Supporting children distressed by fighting in South Sudan
Children should be playing football, not dodging bullets and mortars.
Children who experienced violent clashes in Juba, South Sudan earlier this month are anxious and afraid. Many require psychological support to help reduce the risk of further distress and disruptions to their well-being.
JUBA, South Sudan, 21 July 2016 – In the battle-scarred capital of South Sudan, children who should be playing are instead worrying about the future and asking when it will be safe to go home again.
Two weeks after heavy fighting erupted in Juba, thousands remain displaced. And though a ceasefire has held since 11 July, many are afraid the conflict could resume.
“They’re not themselves,” says Lisette Suarez, a psychologist at Confident Children out of Conflict, a UNICEF partner that provides support and shelter to vulnerable children. “It’s hard to get them to concentrate. They keep asking if the fighting is going to start again.”
The organization is normally home to nearly 50 children, but another 15 arrived during the worst of the fighting this month. The children were seeking safety after losing track of their parents when their families fled their homes.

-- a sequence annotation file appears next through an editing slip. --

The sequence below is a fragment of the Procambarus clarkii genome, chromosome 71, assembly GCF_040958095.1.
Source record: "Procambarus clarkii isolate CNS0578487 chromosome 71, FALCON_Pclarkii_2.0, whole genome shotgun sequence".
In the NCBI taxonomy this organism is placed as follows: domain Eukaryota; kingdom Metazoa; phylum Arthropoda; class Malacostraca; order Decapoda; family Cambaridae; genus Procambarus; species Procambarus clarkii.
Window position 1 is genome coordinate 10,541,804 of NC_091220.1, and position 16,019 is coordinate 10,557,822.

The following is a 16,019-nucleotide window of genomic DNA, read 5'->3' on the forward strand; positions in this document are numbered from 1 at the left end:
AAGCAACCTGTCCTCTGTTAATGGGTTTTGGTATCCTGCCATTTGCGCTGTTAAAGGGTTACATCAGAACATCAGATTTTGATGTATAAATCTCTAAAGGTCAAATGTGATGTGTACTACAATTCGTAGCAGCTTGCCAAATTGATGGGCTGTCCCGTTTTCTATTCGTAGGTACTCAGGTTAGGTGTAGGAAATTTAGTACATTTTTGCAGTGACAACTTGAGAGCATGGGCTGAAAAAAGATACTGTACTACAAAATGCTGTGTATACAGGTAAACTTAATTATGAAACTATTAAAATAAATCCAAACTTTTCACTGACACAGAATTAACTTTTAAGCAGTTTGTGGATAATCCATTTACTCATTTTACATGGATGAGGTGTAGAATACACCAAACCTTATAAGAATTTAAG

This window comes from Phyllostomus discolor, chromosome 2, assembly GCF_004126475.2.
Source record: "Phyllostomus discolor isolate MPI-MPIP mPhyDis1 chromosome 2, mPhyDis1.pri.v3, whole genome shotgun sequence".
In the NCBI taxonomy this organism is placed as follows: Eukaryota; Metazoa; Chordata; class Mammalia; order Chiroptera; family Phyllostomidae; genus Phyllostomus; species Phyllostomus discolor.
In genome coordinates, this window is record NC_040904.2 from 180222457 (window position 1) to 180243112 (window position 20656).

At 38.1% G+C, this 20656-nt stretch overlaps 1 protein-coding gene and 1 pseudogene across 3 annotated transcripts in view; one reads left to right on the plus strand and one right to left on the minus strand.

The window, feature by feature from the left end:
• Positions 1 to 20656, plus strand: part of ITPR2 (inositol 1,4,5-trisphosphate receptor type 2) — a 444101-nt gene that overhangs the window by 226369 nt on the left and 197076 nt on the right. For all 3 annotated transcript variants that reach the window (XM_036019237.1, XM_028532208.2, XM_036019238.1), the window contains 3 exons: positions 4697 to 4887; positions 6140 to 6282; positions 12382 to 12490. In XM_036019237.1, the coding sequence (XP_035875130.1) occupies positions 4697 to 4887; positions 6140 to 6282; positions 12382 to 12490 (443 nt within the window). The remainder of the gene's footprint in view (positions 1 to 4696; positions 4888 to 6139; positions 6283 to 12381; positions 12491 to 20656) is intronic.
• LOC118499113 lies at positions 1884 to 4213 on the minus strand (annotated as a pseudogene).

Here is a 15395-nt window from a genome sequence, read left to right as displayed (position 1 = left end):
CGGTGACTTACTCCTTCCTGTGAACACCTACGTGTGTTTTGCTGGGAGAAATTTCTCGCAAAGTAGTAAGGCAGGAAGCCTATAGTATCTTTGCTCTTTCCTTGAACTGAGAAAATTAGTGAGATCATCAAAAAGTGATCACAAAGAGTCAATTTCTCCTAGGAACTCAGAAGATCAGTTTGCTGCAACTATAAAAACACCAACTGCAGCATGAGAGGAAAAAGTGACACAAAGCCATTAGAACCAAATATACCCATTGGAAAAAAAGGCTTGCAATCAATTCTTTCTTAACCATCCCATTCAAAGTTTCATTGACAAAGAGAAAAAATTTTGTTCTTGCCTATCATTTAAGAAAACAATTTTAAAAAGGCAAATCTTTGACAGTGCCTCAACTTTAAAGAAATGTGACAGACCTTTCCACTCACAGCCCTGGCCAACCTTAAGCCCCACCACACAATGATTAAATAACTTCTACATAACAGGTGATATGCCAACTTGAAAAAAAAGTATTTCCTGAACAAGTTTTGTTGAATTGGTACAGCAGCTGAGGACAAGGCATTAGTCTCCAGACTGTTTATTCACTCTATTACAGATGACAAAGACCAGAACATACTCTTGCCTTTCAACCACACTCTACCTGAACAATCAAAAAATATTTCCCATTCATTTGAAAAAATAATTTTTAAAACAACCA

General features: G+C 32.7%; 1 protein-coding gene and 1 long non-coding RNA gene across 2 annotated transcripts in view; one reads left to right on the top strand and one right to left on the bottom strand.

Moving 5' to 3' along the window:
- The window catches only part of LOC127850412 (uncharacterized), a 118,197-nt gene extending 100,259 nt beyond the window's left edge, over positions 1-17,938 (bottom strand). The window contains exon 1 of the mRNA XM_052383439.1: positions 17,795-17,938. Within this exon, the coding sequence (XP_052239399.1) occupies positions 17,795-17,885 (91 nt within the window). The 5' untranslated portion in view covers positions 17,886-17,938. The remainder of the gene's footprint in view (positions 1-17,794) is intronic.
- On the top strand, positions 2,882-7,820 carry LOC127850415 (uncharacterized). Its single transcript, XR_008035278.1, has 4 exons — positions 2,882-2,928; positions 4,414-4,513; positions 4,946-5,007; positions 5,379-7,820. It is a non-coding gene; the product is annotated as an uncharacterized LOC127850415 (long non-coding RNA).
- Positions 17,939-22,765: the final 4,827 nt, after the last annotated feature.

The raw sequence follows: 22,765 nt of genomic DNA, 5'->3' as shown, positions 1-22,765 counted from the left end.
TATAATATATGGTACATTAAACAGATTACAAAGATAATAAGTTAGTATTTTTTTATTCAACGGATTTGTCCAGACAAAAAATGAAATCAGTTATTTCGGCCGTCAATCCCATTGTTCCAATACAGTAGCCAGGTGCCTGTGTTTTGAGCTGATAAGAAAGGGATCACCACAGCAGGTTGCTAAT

“We tried to keep everyone calm. We prayed, we played some cartoons for them. We tried to make life here as normal as possible, but the children would ask if the soldiers were coming after them,” says Tinate Zebedayo, the group’s acting director.
“Our first priority is to find and reunite children who are separated from their families because of the fighting,” says Anthony Nolan, a UNICEF child protection specialist. “But we also have to provide long-term psychological support so that children can recover from these traumatic events. Children should be playing football, not dodging bullets and mortars.”
>> Watch: Family reunification in South Sudan
At the nearby St. Joseph’s school, dozens of orphans and their carers continue to sleep in empty classrooms, too frightened to return. Some of the most intense battles took place near their children’s centre, and children and staff walked for hours, some barefoot, to reach the church complex where the school sits.
UNICEF volunteers have turned classrooms into play areas with toys and games for children. The younger children race about, tossing balls and bumping into one another. The older children are more thoughtful. Noor Angelo, 13, says he would rather stay at the school than return home. “That place is dangerous now,” he says. “Here is better.”
UNICEF and partners have registered more than 13,000 children who have been separated from their families since the conflict began in South Sudan. 4,137 have been reunited with their families. Family tracing efforts are underway for those who are still alone or being cared for by neighbours or relatives.
>> Learn more about the humanitarian needs of families in South Sudan